Go Roman [on Merely A Thought Monday]

Today we begin the Whole 30. The first time, we did it because Kerri’s system had run amok. The only way to find the culprit of her system’s craziness was to eliminate all the suspects, rebalance her system, and then slowly reintroduce foods. That’s the idea behind the Whole 30. It worked like magic.

This time, Kerri and her nieces are doing it together. They’ve made a pact. I am going along for the ride.

There’s a distinct difference between the days before our first experience and our run up to beginning today. Last time we were desperate. We needed to find something that would help her system. This time, we went full-Roman. We ate everything, even things we normally would not have thought to eat. We’ve made a full-on-food-assault on both our systems. “Since we can’t have wine for a month, I think we should have another glass,” I said…every day last week.

It’s human, isn’t it? To pretend that what you are about to do is nigh-on-impossible, so, the strategy to make it possible is to front-load the rewards. It’s the thought behind Lent. It’s the reason diets fail. It’s the story of “We deserve this…”

We created our own personal Mardi Gras.

I knew we’d given up all pretense the night Kerri looked at me and said, “When was the last time we had a Hostess cupcake?”

“We’ve never had a Hostess cupcake,” I said. “I used to eat them when I was a kid but you and I have never had one.”

“What!” I saw the wild cupcake intention in her eyes. It was late in the evening. “We have to have one!” she exclaimed jumping up. “Hurry! Ann’s is about to close!” Ann owns the local corner market. She carries cupcakes. And wine. And ice. And has a terrific deli. Kerri grabbed my arm. We ran-walked to Ann’s. Roman, Roman, Roman.

None of this would have happened without the looming Whole 30.

It’s not yet 8:00 in the morning, day one, and Kerri’s already asked me, “Do you remember the cupcake?”

Truth: I do. And my second thought? Cupcakes are better with red wine.

Human, human, human.

read Kerri’s blogpost about CUPCAKES

Name Your Wine [on Two Artists Tuesday]

“Ooooh,” I said, reading the bottle, “I want to be untamed and unbound. Plush and jammy!” She rolled her eyes. I won’t tell you what she said. There might be children reading.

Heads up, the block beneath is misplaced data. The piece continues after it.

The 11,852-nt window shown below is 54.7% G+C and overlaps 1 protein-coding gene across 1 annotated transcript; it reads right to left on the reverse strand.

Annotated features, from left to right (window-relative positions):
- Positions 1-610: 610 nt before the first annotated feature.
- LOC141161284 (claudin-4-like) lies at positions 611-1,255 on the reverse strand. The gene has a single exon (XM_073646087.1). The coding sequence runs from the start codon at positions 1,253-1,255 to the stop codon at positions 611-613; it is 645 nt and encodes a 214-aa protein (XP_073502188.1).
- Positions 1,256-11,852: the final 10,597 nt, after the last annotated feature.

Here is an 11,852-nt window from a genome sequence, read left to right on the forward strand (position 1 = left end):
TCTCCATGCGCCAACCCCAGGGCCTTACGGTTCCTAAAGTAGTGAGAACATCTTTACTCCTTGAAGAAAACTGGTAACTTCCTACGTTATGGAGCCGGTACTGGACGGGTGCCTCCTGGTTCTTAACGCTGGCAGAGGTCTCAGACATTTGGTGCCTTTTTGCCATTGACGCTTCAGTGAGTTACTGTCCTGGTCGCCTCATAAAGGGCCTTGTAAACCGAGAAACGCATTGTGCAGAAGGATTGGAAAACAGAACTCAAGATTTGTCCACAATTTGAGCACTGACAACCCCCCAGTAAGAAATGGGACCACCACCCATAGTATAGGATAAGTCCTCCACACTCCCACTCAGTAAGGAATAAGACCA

As wine bottles often do, it inspired an interval of time paying attention to the phrases I paste on the labels of my life. What if I described my days with wine-label terminology? Last week was definitely earthy and robust. Crusty with hearty notes of calamity.

In my work life, I’m hearing with alarming frequency the word taxonomy. We need to create a taxonomy. We are approaching a taxonomy. The study of naming. The science of definition. With what classification will we identify, and therefore label, our creation? If our product was wine, what would we say of it? Bold and expansive, yet subtle and refined? Are we talking about what it is, what it does, or defining it so it will sell? Those levers are never mutually exclusive. A written language is always an abstraction. Reaching yet never hitting its mark.

Aren’t we living in an age where the world is seeking a new-ish taxonomy? Spin your news channels and hear the same story-wine described in remarkably contradictory terms. What is fruity to one audience is classified as filthy to the other. Two labels, one wine. One team refusing to taste for themselves. We brand ourselves “divided.”

William Shakespeare either created or wrote for the first time in the English language over 1,700 words. I want him on my taxonomy team. I want him to lead my wine-life-labeling committee. Though, I imagine he would be amused to tears at our wild word-world of marketing, our reality-wielding-“news” channels, he wouldn’t be at all surprised that the power of a label pasted on an experience. “Call it what you will,” he might say, “It’s a sorry sight.” No matter. Words, words, words.

Sorry sight! A great name for a wine. A bold red blend for a brave new world. William gives it two thumbs up. Edgy and energetic, nutty and dippy with hints of crackers.

read Kerri’s blog post about WINE LABELS

Pop A Cork And Ponder [on Two Artists Tuesday]

It is, at long last, election day in these-once-united-states. If I had a wine cellar it would be stocked to the top with election night libation and reality-numbing assistance.